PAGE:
This year’s Cardiff International Food Festival (6-8 July) was one of the best yet. Around 100 exhibitors attended, with stalls in
in front of the Pierhead Building, and along toward the Norwegian
Church in .
The food available ranged from Welsh venison burgers and Glamorgan Vale hog
roast to French-style crepes and a Taste of Persia. Cardiff Bay
There was a strong programme of events in the John Lewis Food Theatre. Highlights included Chef Anand George, owner of Purple Poppadom, cooking up some nouvelle Indian dishes from the celebrated restaurant’s new menu; Norman Musa demonstrating Malaysian dishes; and Angela Gray showcasing the afternoon tea menu at Llanerch Vineyard.
Chef Richard Yearnshire demonstrated some items from the Tempus at Tides menu (St David’s Hotel): Baked cod fillet and sweet chilli crust, pea and mint risotto, followed by Tiramisu. Samples were snapped up smartly by the audience.
Three dishes from the Laguna Kitchen in Park Plaza Cardiff were demonstrated by Chef Justin Llewellyn. His Bruschetta included heritage tomatoes, chorizo sausage, mozzarella balls and sourdough bread. Justin extolled the virtues of Welsh rapeseed oil, which was used liberally instead of olive oil (it has half the saturated fat of olive oil and is rich in 3-omega). Tuna Niçoise was made with seared but practically raw sushi-grade tuna, Jersey Royal potatoes, quail eggs in breadcrumbs, anchovies, black olives, green beans, samphire and rocket cress. At Lugana, this dish is served on a slate with a wedge of lime.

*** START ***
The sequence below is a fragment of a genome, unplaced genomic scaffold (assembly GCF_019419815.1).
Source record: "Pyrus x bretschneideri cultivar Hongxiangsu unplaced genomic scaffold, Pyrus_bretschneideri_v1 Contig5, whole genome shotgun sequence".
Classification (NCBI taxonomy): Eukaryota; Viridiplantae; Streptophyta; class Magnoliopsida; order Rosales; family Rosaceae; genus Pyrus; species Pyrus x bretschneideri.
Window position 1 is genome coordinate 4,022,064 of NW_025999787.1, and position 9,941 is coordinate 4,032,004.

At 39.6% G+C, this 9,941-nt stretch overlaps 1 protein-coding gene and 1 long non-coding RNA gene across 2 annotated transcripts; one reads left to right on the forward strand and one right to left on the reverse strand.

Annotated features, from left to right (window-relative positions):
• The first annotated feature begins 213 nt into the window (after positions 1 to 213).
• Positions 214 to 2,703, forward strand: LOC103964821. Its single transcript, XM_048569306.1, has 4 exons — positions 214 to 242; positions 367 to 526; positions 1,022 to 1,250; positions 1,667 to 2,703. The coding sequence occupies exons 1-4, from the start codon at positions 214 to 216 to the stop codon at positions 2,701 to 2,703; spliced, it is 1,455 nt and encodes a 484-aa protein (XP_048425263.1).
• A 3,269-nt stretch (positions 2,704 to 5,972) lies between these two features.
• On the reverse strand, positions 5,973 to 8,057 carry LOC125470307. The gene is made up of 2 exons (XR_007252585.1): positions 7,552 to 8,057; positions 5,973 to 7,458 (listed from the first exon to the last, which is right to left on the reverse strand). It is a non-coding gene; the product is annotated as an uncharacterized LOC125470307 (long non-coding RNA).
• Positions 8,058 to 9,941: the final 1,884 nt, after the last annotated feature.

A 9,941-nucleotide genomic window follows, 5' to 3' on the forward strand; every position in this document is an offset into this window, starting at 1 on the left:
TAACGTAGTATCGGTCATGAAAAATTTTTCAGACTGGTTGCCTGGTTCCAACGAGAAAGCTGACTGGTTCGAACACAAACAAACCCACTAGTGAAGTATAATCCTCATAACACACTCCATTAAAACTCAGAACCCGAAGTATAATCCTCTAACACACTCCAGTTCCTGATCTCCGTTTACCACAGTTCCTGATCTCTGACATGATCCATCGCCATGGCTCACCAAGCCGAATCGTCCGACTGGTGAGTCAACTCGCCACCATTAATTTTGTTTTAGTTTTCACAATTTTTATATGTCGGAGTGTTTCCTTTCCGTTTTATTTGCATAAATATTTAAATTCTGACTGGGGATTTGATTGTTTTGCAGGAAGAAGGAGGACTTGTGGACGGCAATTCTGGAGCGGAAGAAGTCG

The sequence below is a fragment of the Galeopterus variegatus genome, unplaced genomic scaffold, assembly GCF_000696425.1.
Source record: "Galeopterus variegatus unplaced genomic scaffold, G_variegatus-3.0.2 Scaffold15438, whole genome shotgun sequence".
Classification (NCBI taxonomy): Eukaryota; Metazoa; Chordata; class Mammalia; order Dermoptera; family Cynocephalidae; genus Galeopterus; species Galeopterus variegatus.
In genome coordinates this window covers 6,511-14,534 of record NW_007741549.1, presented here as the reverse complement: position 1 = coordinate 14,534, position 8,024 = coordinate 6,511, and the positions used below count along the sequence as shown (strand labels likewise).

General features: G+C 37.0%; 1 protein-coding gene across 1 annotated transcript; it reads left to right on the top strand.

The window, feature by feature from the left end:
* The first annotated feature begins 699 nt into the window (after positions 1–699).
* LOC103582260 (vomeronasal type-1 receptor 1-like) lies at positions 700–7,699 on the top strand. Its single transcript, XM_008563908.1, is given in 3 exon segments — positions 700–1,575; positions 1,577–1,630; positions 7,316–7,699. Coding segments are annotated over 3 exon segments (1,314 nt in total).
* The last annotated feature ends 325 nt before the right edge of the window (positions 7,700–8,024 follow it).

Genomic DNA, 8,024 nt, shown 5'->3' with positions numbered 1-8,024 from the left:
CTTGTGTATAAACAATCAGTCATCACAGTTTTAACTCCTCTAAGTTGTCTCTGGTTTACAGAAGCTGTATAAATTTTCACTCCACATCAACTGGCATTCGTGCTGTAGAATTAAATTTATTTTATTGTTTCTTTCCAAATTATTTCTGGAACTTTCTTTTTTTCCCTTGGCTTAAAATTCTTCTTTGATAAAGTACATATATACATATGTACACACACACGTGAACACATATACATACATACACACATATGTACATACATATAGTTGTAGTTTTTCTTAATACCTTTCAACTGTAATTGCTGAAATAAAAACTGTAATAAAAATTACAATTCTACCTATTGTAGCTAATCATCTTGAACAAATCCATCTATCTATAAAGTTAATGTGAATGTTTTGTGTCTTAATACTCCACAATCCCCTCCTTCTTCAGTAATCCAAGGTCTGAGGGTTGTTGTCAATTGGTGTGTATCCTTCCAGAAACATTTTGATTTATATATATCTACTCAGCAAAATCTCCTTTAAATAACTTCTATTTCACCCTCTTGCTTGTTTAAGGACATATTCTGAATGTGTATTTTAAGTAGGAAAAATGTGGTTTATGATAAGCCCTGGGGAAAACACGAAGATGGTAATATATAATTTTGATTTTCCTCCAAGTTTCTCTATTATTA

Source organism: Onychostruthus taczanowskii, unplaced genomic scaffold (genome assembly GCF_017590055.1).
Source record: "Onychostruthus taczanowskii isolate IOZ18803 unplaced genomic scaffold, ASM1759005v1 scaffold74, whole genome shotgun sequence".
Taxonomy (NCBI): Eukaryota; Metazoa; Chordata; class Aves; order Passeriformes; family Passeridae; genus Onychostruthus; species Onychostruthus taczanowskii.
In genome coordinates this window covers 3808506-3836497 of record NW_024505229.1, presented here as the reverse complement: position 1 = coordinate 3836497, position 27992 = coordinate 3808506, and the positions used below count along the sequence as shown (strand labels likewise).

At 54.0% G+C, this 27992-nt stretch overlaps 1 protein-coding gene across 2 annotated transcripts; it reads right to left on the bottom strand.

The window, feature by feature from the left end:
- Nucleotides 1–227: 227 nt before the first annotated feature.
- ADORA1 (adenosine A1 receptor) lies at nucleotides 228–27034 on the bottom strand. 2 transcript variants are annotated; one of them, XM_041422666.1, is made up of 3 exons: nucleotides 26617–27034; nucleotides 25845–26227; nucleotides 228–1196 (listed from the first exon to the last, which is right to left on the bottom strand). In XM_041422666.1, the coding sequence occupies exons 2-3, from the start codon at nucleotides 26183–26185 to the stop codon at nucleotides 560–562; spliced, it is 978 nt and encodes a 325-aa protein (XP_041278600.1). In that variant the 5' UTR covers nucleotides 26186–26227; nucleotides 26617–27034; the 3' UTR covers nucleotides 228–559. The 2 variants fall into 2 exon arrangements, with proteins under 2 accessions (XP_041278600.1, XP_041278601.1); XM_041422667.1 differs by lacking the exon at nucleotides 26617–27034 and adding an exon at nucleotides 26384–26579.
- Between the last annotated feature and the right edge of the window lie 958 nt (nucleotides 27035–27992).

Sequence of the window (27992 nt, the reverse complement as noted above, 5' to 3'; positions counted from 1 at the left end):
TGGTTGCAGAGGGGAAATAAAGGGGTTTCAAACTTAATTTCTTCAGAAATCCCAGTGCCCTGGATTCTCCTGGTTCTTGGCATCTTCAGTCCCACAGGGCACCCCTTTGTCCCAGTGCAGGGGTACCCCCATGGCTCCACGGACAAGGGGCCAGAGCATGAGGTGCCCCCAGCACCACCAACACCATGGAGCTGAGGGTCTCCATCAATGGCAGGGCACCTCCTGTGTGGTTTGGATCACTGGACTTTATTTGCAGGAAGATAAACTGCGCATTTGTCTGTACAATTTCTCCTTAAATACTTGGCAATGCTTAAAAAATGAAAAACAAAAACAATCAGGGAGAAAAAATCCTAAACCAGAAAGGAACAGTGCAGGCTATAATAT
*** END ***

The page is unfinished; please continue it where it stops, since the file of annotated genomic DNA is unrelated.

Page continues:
There seemed to be a lack of coordination between the different chefs. On Saturday, for instance, three different versions of Eton Mess were made. My favourite was by Jane, the John Lewis chef, whose version was made using rhubarb.
Apart from Eton Mess, what’s in this year? Well, anything that’s gluten-free it seems. I have never before seen such a concentration of food businesses promoting gluten-free ranges.
I liked the central positioning of the music bandstand this year. Pick of the cats for me were Zervas and Pepper, excellent as always, and Funhouse, who had their audience dancing in the rain with their infectious ska music.
The Cardiff International Food & Drink Festival is part of the wider Cardiff Festival. Still to come is The Harbour Festival (31 Aug – 2 Sept) on the same site, which features The British Fishcraft Championships (which may partly explain the very few fish and seafood exhibitors at the Food Festival).
Considered on its own, The Cardiff International Food & Drink Festival is not a Premier League event, such as Abergavenny or Cowbridge, but it has firmly established itself as an essential date in the calendar and it gets a little bit better each year.